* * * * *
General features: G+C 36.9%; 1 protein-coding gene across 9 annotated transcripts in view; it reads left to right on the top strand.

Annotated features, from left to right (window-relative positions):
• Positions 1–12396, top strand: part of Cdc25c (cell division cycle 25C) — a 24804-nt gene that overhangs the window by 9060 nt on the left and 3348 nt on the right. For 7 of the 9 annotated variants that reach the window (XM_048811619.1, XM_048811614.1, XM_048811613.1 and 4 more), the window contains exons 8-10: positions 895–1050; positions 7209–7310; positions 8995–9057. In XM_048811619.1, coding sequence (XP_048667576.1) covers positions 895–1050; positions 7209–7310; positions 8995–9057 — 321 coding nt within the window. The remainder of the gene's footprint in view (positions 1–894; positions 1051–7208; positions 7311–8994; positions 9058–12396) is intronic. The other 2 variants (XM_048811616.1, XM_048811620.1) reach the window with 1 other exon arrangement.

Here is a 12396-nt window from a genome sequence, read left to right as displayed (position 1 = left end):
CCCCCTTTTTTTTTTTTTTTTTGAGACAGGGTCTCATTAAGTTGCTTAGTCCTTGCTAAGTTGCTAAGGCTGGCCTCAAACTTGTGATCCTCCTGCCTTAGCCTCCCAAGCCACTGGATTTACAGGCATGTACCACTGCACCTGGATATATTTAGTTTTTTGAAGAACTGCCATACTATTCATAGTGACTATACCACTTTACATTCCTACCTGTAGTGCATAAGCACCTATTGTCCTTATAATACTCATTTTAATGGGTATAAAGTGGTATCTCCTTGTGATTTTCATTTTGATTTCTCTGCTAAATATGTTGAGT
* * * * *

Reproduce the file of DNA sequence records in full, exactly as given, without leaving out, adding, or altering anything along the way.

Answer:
General features: G+C 36.9%; 1 protein-coding gene across 9 annotated transcripts in view; it reads left to right on the top strand.

Annotated features, from left to right (window-relative positions):
• Positions 1–12396, top strand: part of Cdc25c (cell division cycle 25C) — a 24804-nt gene that overhangs the window by 9060 nt on the left and 3348 nt on the right. For 7 of the 9 annotated variants that reach the window (XM_048811619.1, XM_048811614.1, XM_048811613.1 and 4 more), the window contains exons 8-10: positions 895–1050; positions 7209–7310; positions 8995–9057. In XM_048811619.1, coding sequence (XP_048667576.1) covers positions 895–1050; positions 7209–7310; positions 8995–9057 — 321 coding nt within the window. The remainder of the gene's footprint in view (positions 1–894; positions 1051–7208; positions 7311–8994; positions 9058–12396) is intronic. The other 2 variants (XM_048811616.1, XM_048811620.1) reach the window with 1 other exon arrangement.

Here is a 12396-nt window from a genome sequence, read left to right as displayed (position 1 = left end):
CCCCCTTTTTTTTTTTTTTTTTGAGACAGGGTCTCATTAAGTTGCTTAGTCCTTGCTAAGTTGCTAAGGCTGGCCTCAAACTTGTGATCCTCCTGCCTTAGCCTCCCAAGCCACTGGATTTACAGGCATGTACCACTGCACCTGGATATATTTAGTTTTTTGAAGAACTGCCATACTATTCATAGTGACTATACCACTTTACATTCCTACCTGTAGTGCATAAGCACCTATTGTCCTTATAATACTCATTTTAATGGGTATAAAGTGGTATCTCCTTGTGATTTTCATTTTGATTTCTCTGCTAAATATGTTGAGT